Tomorrow will be your last chance to show some support for this charming local film – it’ll be its last day in cinemas.
The two final screenings for Ice Kacang Puppy Love will be at GSC Midvalley and TGV Sunway Pyramid tomorrow, 6:45pm, and if you haven’t watched it yet, it’s time to go book your tickets.
The movie, which is mostly in Mandarin (of course with subtitles lah), tells the story of Botak, a young man living in a small Penang village, and is based on director and producer Ah Niu’s own experiences growing up. And oh, he plays Botak in the film too.
It is a funny yet touching tale of friendship, romance, family ties and life in little Malaysia.
Botak has been in love with his childhood friend pretty much all his life, the tomboy-ish girl next door (literally, they live under the same roof) played by the magnificent Lee Sinje.
But Lee’s character, known only by her nickname “Fighting Fish” in the movie, has her own struggles. She grew up blaming her mother for taking her away from her father, an abusive alcoholic, something she was too young to remember.
The quaint Malaysian village is captured beautifully as both stories unfold, and the side-cast of Botak and Fighthing Fish’s other childhood friends add plenty of humour to the show.
Plus the friends are played by some of the biggest names in our Malaysian Chinese entertainment scene. Singers Gary Chaw, Fish Leong and Victor Wong were among the more prominent characters, while Nicholas Teo and Penny Tai had cameo appearances.
It’s only Ah Niu’s first shot at directing, and to be honest, I thought it was going to be terrible. I mean, he’s the dude that sang that “Dui Mian De Nu Hai” song, and his stage name is Ah Niu for goodness sake. It means cow in Mandarin, btw.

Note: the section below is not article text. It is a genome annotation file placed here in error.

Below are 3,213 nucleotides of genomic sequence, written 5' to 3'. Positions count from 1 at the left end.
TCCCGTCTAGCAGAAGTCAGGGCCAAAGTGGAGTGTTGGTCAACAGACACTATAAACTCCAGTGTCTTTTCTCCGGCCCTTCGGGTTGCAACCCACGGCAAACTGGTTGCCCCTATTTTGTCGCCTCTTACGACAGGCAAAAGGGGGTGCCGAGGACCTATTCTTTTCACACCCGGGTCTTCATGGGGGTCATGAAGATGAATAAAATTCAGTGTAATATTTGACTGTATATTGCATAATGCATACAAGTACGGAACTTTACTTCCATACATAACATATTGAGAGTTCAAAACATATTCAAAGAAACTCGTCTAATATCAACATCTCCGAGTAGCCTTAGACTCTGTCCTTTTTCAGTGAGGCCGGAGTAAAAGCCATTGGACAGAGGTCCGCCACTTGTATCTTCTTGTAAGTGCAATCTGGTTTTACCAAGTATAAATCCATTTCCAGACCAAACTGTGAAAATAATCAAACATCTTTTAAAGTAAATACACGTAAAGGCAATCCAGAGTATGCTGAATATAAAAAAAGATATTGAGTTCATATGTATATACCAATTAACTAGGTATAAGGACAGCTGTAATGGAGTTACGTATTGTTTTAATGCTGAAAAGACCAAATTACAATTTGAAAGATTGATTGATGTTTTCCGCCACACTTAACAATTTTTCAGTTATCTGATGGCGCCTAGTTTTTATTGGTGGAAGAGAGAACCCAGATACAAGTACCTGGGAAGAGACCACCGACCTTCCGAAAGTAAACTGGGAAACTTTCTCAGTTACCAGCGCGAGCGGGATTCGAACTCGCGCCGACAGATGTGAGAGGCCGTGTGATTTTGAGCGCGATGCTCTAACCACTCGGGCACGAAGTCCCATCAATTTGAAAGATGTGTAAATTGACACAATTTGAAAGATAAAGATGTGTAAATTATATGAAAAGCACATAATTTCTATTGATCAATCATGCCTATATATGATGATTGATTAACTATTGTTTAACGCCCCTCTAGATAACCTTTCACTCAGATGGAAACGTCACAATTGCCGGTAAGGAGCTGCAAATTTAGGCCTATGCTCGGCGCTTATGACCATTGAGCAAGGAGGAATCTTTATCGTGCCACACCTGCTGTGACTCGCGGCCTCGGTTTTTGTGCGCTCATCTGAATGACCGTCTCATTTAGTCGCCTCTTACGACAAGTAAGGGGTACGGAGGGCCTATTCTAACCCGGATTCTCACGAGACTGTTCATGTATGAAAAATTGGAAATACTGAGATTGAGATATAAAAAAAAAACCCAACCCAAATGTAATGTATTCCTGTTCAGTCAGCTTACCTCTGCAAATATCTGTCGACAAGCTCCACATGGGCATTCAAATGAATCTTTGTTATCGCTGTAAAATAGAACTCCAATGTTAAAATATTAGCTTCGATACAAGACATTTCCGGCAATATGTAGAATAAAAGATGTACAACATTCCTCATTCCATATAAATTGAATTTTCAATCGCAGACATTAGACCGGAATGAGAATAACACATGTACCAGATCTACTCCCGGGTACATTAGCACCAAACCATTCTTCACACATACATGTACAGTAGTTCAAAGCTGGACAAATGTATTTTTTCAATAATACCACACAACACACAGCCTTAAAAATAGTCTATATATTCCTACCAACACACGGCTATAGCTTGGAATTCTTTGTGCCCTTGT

It’s hard to take him seriously, especially when he never does either.
But he’s definitely proved me wrong. Not only did he put in a matured, restrained performance as Botak, one to rival the much more experienced Sinje, but he’s also put together a darn good film that’s entertaining, moving and a great representation of a facet of Malaysian culture that is often neglected.
During a Q&A session recently, Ah Niu said that he found it difficult to compete with foreign commercial films, and that he saw a poster for Ice Kacang being sandwiched between Iron Man 2 and Ip Man 2 at a cinema recently.
“A movie ticket now would cost around RM10. I can imagine if I was going to the cinema, and I see a poster for Iron Man 2, and I see another one for my movie, I’d probably go for the Hollywood movie too,” he said in his usual modest manner.
But I’ve seen all three of those movies, and to be completely honest, I enjoyed Ice Kacang the most. Of course, I’m biased being a Malaysian who also grew up in a village; but I’m guessing a lot of you out there will be too, and I don’t think that’s necessarily a bad thing.